The good fortune of knowing Naima

The Friday Photo
A weekly photo inspired by art, community, and spontaneity
July 27, 2012

I’ll never win the lottery because I don’t buy tickets. But I took home a grand prize when I applied for a retreat at the Wind River Cancer Wellness Retreats nestled in the North Carolina mountains near Asheville.

When I arrived on the appointed Thursday afternoon, Shannon, one of the retreat directors told me who I would room with, hesitated, and said, “No, I think you need to be with Naima.”

All of us soon to be good friends were sitting together early that evening, and when Naima arrive, someone whispered, “Oh, she is so beautiful.” And Naima was.

Wigs were shed by Friday morning, including Naima’s stunning page boy style. We were there to let our hair down, and that was especially important for the women who had no hair or were growing theirs back.

We drummed, we painted, we walked, we read, we slept, we shared and cried, cooked, learned Taichi, and experienced incredible healing touch therapy (I was completely amazed by it, just like those who are sure hypnotism won’t work on them).

Young women talked about balancing work, young children, and chemo. And hard decisions to come, like whether, with a seven month old baby at home, it was the right time to lose a breast to cancer.

And Naima smiled all day, so broadly. She even belly danced when we drummed on Saturday night. But her pain was so real, the uncertainty so heavy, a dark diagnosis weighing on her as her cancer had spread through her abdomen. She had a beautiful daughter who would graduate from high school in the spring. Naima wanted to be there for Jasmine, and she was.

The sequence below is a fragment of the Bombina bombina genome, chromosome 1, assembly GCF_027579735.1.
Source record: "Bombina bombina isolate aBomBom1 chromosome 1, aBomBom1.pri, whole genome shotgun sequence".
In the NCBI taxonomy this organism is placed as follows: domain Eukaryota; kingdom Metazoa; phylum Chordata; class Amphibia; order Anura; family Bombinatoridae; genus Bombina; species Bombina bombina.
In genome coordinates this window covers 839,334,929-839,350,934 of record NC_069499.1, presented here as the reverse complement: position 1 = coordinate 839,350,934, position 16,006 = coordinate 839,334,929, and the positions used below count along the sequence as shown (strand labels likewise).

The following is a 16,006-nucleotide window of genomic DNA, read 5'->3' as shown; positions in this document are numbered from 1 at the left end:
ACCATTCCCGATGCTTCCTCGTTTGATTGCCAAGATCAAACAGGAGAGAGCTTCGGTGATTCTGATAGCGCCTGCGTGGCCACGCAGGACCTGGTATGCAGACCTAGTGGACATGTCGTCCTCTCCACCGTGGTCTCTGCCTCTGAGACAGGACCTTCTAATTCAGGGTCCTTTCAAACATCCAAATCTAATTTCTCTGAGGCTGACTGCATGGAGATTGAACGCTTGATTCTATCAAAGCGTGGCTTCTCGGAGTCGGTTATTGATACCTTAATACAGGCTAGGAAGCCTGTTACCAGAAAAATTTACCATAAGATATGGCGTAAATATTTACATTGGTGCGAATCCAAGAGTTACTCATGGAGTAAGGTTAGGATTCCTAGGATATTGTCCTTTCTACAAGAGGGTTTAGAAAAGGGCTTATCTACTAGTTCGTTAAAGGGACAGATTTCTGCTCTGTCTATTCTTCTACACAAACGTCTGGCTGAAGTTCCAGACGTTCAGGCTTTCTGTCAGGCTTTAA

But by late June, despite new treatments which gave her a little more time, at least enough to get to graduation, Naima’s long and painful fight came to an end.

Later today, the women who came to know Naima over a four day retreat, all of us strangers when we arrived, and all of us now friends in a way that only we may truly understand, will remember Naima for the survivor she was up to the end.

Each of us will write her name on an “In Memory Of” bib and pin it to our shirts, and we will, most likely, tearfully, ride together as survivors in a cancer event in Charlotte.

Wind River brought us together, and we are lucky to come back together today, healthier now on the most part, but without one, the one who was so beautiful one of us had to say so.

I will always owe a huge debt of gratitude to Wind River, to Shannon and Dave who open their homes to survivors in all stages of treatment and health. I got lucky when I rushed my application in, but I was even luckier when Shannon hesitated and said, “No, I think you need to be with Naima.”

You can find out more about Wind River and support them in a special event today called One Vote/One Day Only-Make a Difference that could provide them with a Toyota Prius to extend their outreach to cancer patients.

 

 

About Katherine Helms Cummings

During the day I am a social and environmental activist whose professional work has been in the nonprofit world for the last 12 years. Most nights and weekends I am an artisan making accessories with upcycled cashmere and woven textiles. My handmade items are available at The Sassy Gal http://thesassygal.org
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2 Responses to The good fortune of knowing Naima

  1. Oh also on twitter, @votenotsplost1, The pro TAX vote folsk, took down my “vote no tsplost” facebook page, after I hit a nerve.

  2. Very much enjoyed your post and work on the clean air act. Thank you for that. Truly Citizens United, (CU) is very close to being the end of one person one vote.

    I also, am grass roots, an old hippie voicing my opinions and fighting to awaken the sleeping voters of my area, Jones County Ga. I am shocked and dismayed by the apathy and ignorance of the voting public. I was astonished to find that 80%, even young 35 YO business men, knew nothing of the TSPLOST vote.
    The state has awakened a sleeping populace, maybe we can do some good.
    Cheers, Tom Payne; Face Book. Votenotsplost@msn.com